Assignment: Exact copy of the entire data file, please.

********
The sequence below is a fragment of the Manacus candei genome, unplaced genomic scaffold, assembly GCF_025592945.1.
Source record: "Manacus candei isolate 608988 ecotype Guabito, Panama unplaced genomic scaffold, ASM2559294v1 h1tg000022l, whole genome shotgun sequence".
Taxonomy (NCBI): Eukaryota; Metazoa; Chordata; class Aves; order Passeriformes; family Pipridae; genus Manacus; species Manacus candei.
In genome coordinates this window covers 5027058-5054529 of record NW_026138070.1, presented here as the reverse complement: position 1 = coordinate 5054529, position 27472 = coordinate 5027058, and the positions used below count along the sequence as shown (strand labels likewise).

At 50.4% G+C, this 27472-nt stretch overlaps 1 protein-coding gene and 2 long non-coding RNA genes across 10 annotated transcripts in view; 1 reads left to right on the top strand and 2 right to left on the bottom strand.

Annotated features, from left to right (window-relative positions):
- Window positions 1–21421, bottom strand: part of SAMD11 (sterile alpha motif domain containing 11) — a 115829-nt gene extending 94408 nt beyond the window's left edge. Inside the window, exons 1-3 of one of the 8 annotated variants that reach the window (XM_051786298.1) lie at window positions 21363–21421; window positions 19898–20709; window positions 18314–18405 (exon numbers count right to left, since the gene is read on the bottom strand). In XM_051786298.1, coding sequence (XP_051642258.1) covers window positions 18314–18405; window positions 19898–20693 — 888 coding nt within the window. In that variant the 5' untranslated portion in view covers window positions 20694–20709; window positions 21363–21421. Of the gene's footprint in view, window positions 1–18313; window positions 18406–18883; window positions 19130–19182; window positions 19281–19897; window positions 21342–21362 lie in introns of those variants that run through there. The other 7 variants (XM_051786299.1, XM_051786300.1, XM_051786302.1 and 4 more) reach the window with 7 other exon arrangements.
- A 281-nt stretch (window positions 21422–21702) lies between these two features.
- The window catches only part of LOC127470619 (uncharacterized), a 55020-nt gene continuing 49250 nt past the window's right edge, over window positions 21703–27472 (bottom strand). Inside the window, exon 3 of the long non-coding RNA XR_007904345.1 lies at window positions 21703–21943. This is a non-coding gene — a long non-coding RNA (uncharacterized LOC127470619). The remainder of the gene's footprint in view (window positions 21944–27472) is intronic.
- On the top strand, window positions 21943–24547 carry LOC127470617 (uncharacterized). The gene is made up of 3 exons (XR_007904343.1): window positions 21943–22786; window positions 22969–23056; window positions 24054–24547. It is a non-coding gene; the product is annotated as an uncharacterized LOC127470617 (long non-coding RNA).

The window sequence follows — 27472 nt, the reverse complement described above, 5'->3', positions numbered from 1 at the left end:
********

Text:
The sequence below is a fragment of the Manacus candei genome, unplaced genomic scaffold, assembly GCF_025592945.1.
Source record: "Manacus candei isolate 608988 ecotype Guabito, Panama unplaced genomic scaffold, ASM2559294v1 h1tg000022l, whole genome shotgun sequence".
Taxonomy (NCBI): Eukaryota; Metazoa; Chordata; class Aves; order Passeriformes; family Pipridae; genus Manacus; species Manacus candei.
In genome coordinates this window covers 5027058-5054529 of record NW_026138070.1, presented here as the reverse complement: position 1 = coordinate 5054529, position 27472 = coordinate 5027058, and the positions used below count along the sequence as shown (strand labels likewise).

At 50.4% G+C, this 27472-nt stretch overlaps 1 protein-coding gene and 2 long non-coding RNA genes across 10 annotated transcripts in view; 1 reads left to right on the top strand and 2 right to left on the bottom strand.

Annotated features, from left to right (window-relative positions):
- Window positions 1–21421, bottom strand: part of SAMD11 (sterile alpha motif domain containing 11) — a 115829-nt gene extending 94408 nt beyond the window's left edge. Inside the window, exons 1-3 of one of the 8 annotated variants that reach the window (XM_051786298.1) lie at window positions 21363–21421; window positions 19898–20709; window positions 18314–18405 (exon numbers count right to left, since the gene is read on the bottom strand). In XM_051786298.1, coding sequence (XP_051642258.1) covers window positions 18314–18405; window positions 19898–20693 — 888 coding nt within the window. In that variant the 5' untranslated portion in view covers window positions 20694–20709; window positions 21363–21421. Of the gene's footprint in view, window positions 1–18313; window positions 18406–18883; window positions 19130–19182; window positions 19281–19897; window positions 21342–21362 lie in introns of those variants that run through there. The other 7 variants (XM_051786299.1, XM_051786300.1, XM_051786302.1 and 4 more) reach the window with 7 other exon arrangements.
- A 281-nt stretch (window positions 21422–21702) lies between these two features.
- The window catches only part of LOC127470619 (uncharacterized), a 55020-nt gene continuing 49250 nt past the window's right edge, over window positions 21703–27472 (bottom strand). Inside the window, exon 3 of the long non-coding RNA XR_007904345.1 lies at window positions 21703–21943. This is a non-coding gene — a long non-coding RNA (uncharacterized LOC127470619). The remainder of the gene's footprint in view (window positions 21944–27472) is intronic.
- On the top strand, window positions 21943–24547 carry LOC127470617 (uncharacterized). The gene is made up of 3 exons (XR_007904343.1): window positions 21943–22786; window positions 22969–23056; window positions 24054–24547. It is a non-coding gene; the product is annotated as an uncharacterized LOC127470617 (long non-coding RNA).

The window sequence follows — 27472 nt, the reverse complement described above, 5'->3', positions numbered from 1 at the left end: